Itís the birthday of playwright Oliver Goldsmith, born in Kilkenny West, County Westmeath, Ireland (1730). He spent some unhappy years as an undergraduate at Trinity college in Dublin, and took his B. A. at 19, intending to study in the medical school at Edinburgh through the generous support of his relatives. He took no degree there, managed to squander his allowance on a trip through Europe, and arrived in London, bedraggled and penniless, when he was twenty-five. But, he managed to rise from total obscurity to established writer in only a few years, mixing with aristocrats and the intellectual elite of London. He worked as an apothecary's assistant, physician, and hack writer ≠ reviewing, translating, and compiling ≠ and his graceful, lively, and readable style was soon noticed by booksellers. He emerged as an essayist with The Citizen of the World (1762), a collection of mildly satiric essays on English life as viewed by an imaginary Chinese visitor. Two years later he had won a reputation as a poet with "The Traveler," a poem praising English freedom but attacking the social evils that kept wealth in the hands of a few and drove the poor to emigrate to America. That reputation was confirmed with The Deserted Village (1770), a verse collection containing charming vignettes of rural life while denouncing the evictions of the country poor at the hands of wealthy landowners. In his late thirties, Goldsmith turned to the theater and wrote two successful plays, The Good-Natured Man (1768) and She Stoops to Conquer (1773), a witty attack on the sentimental drama of the day. Goldsmith's success as a writer enabled him to live comfortably, but his extravagance continually ran him into debt. His only novel, The Vicar of Wakefield (1766), helped keep him out of debtor's prison the year it was published.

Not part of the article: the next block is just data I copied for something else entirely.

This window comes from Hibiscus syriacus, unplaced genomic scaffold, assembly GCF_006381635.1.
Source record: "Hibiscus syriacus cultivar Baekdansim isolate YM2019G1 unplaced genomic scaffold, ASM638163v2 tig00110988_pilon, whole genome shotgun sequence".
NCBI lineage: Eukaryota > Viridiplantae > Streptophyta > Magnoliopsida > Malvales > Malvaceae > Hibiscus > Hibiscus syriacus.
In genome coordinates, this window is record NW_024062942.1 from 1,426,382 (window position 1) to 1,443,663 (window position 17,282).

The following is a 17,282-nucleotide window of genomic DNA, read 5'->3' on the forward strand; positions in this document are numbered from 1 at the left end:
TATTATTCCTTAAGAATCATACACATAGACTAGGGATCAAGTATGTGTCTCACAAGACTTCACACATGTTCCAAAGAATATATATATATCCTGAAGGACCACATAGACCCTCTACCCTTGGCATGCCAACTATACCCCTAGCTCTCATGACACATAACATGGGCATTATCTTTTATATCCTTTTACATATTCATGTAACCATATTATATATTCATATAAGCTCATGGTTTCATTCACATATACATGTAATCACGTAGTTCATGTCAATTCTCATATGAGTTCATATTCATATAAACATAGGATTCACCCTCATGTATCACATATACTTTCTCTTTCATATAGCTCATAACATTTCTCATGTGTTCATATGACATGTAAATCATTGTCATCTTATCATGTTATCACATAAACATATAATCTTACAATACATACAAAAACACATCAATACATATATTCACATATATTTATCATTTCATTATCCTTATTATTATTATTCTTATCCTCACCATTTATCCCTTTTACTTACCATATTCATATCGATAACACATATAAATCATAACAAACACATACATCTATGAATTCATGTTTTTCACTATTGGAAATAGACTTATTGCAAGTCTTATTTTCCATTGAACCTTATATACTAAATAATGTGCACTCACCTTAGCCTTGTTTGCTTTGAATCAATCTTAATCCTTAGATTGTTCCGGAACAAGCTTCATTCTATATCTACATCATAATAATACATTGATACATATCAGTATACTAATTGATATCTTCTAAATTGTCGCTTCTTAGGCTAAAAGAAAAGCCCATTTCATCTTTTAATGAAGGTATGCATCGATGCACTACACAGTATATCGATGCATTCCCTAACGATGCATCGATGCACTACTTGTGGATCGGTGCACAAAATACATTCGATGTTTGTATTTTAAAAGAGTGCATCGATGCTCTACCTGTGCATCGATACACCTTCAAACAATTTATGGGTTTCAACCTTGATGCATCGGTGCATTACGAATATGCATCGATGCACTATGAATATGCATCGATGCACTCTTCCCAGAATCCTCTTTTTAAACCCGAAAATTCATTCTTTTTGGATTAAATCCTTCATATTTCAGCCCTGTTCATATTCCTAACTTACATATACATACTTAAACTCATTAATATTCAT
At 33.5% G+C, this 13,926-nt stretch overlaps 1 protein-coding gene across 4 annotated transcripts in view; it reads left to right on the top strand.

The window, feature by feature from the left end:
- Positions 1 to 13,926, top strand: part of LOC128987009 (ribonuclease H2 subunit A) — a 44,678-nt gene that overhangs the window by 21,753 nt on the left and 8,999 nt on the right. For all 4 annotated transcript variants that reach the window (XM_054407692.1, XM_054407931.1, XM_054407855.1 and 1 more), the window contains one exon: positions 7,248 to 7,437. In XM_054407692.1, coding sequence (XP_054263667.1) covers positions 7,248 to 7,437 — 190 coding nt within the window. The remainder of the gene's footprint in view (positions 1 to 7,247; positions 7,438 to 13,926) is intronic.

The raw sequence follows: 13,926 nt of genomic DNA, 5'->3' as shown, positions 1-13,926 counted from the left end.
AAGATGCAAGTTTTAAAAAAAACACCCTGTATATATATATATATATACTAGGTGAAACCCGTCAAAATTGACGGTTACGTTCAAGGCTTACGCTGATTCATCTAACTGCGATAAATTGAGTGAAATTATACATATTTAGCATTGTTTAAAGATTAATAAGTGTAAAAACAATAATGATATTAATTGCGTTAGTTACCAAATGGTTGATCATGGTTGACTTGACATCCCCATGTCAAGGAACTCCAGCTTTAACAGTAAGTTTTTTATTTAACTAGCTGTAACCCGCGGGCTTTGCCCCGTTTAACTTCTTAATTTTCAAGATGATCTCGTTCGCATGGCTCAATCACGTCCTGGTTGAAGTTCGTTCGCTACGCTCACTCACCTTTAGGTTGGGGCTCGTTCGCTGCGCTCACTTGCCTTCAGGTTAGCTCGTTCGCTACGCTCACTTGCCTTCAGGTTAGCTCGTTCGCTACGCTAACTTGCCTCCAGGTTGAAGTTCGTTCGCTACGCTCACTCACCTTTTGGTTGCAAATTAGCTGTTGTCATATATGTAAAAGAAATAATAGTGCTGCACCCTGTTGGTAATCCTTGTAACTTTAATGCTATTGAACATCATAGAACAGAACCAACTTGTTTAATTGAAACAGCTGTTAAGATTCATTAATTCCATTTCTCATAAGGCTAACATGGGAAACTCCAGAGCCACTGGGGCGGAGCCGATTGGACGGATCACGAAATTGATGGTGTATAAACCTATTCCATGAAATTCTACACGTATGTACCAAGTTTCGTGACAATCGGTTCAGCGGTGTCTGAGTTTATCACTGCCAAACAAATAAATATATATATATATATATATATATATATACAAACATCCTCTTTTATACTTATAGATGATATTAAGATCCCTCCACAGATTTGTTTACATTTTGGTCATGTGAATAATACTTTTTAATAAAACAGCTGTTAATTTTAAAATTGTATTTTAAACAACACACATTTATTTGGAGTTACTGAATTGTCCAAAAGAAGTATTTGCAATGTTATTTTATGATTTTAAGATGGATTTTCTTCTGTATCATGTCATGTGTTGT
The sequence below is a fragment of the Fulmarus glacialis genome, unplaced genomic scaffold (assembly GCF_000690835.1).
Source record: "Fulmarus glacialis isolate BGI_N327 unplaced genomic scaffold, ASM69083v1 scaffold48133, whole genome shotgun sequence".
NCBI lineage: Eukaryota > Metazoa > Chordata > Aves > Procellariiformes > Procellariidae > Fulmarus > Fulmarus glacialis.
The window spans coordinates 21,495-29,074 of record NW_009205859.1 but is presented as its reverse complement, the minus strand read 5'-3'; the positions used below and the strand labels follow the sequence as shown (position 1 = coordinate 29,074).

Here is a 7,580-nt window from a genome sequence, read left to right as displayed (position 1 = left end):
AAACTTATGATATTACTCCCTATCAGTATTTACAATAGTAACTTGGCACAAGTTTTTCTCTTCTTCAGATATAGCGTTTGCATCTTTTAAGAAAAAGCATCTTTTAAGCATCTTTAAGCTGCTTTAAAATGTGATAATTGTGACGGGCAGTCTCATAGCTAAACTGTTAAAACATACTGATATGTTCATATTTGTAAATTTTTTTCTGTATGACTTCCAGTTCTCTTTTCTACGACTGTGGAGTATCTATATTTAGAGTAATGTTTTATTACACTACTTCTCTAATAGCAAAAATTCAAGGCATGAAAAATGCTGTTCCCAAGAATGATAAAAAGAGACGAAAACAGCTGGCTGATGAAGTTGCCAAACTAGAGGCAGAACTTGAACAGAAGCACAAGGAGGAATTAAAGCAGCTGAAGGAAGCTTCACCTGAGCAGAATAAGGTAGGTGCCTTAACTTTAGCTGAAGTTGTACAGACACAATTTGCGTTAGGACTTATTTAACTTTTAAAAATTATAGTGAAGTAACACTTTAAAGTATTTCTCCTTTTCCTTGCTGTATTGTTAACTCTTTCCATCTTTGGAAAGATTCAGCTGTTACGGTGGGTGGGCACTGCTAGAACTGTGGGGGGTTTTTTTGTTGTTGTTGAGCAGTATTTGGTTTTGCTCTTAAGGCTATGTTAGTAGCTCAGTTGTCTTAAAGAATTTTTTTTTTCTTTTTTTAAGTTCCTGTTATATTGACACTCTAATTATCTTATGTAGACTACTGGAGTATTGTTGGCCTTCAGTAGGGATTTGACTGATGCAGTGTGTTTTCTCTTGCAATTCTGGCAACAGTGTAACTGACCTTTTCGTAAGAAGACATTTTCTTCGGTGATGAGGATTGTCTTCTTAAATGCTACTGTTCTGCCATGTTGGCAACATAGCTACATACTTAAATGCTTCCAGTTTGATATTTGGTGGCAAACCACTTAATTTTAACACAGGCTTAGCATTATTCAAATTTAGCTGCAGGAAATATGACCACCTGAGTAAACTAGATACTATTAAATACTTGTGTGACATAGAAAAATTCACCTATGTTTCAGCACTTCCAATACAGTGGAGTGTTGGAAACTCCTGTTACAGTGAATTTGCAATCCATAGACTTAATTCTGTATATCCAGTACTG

"The true use of speech is not so much to express our wants as to conceal them."
It's the birthday of English painter and engraver William Hogarth, born in London (1697). His best-known works are several series of popular satiric engravings in which he ridiculed the viciousness and folly that he saw in the world around him ≠ A Harlot's Progress (1731), A Rake's Progress (1735), and Marriage à la Mode (1745).
Itís the birthday of the Augustinian monk Martin Luther, born in Eisleben, Saxony (1483), who was a founder and leader of the Reformation and Protestantism. He was 33 when, "for the purpose of eliciting truth," he tacked his 95 theses - or propositions - onto the door of Wittenberg's castle church (October 31, 1517) on the eve of All Saints' Day. Many of his views were still tentative; he did not, for example, deny papal prerogative, but did find fault with papal policy, such as the sale of indulgences by the Catholic hierarchy. A turning point in Luther's thinking came when he discovered the message of grace - that a sinner is saved by God through faith alone, not by the sinnerís actions, and certainly not by donating money to the Church. Luther's protest might well have gone unnoticed if not for the recent invention of the printing press, which made it possible for copies of his Theses to be circulated far and wide.